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Eukaryot Cell. 2015 Mar;14(3):265-77. doi: 10.1128/EC.00233-14. Epub 2015 Jan 16.

Identification and characterization of LFD-2, a predicted fringe protein required for membrane integrity during cell fusion in neurospora crassa.

Author information

1
Department of Plant and Microbial Biology, University of California, Berkeley, California, USA.
2
IBMC-Instituto de Biologia Molecular e Celular, Universidade do Porto, Porto, Portugal.
3
Department of Plant and Microbial Biology, University of California, Berkeley, California, USA Lglass@berkeley.edu.

Abstract

The molecular mechanisms of membrane merger during somatic cell fusion in eukaryotic species are poorly understood. In the filamentous fungus Neurospora crassa, somatic cell fusion occurs between genetically identical germinated asexual spores (germlings) and between hyphae to form the interconnected network characteristic of a filamentous fungal colony. In N. crassa, two proteins have been identified to function at the step of membrane fusion during somatic cell fusion: PRM1 and LFD-1. The absence of either one of these two proteins results in an increase of germling pairs arrested during cell fusion with tightly appressed plasma membranes and an increase in the frequency of cell lysis of adhered germlings. The level of cell lysis in ΔPrm1 or Δlfd-1 germlings is dependent on the extracellular calcium concentration. An available transcriptional profile data set was used to identify genes encoding predicted transmembrane proteins that showed reduced expression levels in germlings cultured in the absence of extracellular calcium. From these analyses, we identified a mutant (lfd-2, for late fusion defect-2) that showed a calcium-dependent cell lysis phenotype. lfd-2 encodes a protein with a Fringe domain and showed endoplasmic reticulum and Golgi membrane localization. The deletion of an additional gene predicted to encode a low-affinity calcium transporter, fig1, also resulted in a strain that showed a calcium-dependent cell lysis phenotype. Genetic analyses showed that LFD-2 and FIG1 likely function in separate pathways to regulate aspects of membrane merger and repair during cell fusion.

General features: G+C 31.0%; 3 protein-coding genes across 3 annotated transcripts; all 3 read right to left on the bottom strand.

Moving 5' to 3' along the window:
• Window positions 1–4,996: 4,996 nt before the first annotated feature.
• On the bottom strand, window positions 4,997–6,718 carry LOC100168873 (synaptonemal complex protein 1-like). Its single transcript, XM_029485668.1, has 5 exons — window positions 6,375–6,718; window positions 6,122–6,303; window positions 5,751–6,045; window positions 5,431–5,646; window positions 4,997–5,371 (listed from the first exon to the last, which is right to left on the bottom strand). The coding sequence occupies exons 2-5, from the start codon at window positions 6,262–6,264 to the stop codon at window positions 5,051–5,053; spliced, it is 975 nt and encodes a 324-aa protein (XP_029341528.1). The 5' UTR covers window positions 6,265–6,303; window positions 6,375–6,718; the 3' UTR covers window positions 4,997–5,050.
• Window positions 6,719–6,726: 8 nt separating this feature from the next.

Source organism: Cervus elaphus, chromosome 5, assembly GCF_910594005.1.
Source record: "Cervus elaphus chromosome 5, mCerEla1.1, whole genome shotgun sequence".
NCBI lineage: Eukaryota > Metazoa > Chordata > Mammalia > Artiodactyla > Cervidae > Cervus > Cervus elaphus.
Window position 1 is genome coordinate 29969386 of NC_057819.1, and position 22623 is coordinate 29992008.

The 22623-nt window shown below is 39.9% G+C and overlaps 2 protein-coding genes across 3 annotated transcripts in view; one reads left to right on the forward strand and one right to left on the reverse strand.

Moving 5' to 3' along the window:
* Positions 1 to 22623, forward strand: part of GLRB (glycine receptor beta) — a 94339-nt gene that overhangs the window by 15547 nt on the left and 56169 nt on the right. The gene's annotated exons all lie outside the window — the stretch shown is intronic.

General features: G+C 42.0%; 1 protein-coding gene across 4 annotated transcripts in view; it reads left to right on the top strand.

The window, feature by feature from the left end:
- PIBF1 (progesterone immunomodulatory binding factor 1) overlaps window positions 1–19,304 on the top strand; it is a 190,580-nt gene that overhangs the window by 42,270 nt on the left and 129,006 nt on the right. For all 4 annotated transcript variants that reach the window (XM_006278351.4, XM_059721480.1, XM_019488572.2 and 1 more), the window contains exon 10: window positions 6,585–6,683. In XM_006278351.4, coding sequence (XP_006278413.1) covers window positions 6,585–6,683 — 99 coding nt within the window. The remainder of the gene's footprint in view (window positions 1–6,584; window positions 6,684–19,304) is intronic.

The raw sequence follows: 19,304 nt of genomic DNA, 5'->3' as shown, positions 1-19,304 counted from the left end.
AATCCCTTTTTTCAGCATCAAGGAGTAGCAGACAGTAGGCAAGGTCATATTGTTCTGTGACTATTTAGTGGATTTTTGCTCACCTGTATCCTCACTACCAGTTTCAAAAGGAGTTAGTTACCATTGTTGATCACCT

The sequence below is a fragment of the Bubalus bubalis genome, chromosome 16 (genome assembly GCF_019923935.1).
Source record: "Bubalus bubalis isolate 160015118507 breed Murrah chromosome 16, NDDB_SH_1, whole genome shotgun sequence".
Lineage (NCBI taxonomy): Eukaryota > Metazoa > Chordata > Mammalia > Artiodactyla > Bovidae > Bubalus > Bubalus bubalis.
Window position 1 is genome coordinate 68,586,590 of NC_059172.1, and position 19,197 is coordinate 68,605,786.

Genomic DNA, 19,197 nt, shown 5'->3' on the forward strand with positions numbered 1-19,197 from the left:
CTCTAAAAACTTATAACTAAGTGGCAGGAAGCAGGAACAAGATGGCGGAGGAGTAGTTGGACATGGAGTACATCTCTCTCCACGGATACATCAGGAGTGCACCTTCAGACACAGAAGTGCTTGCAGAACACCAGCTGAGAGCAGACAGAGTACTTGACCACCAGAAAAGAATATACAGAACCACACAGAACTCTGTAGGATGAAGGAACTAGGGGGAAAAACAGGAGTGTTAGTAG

PMID:
25595444
PMCID:
PMC4346563
DOI:
10.1128/EC.00233-14
[Indexed for MEDLINE]
Free PMC Article

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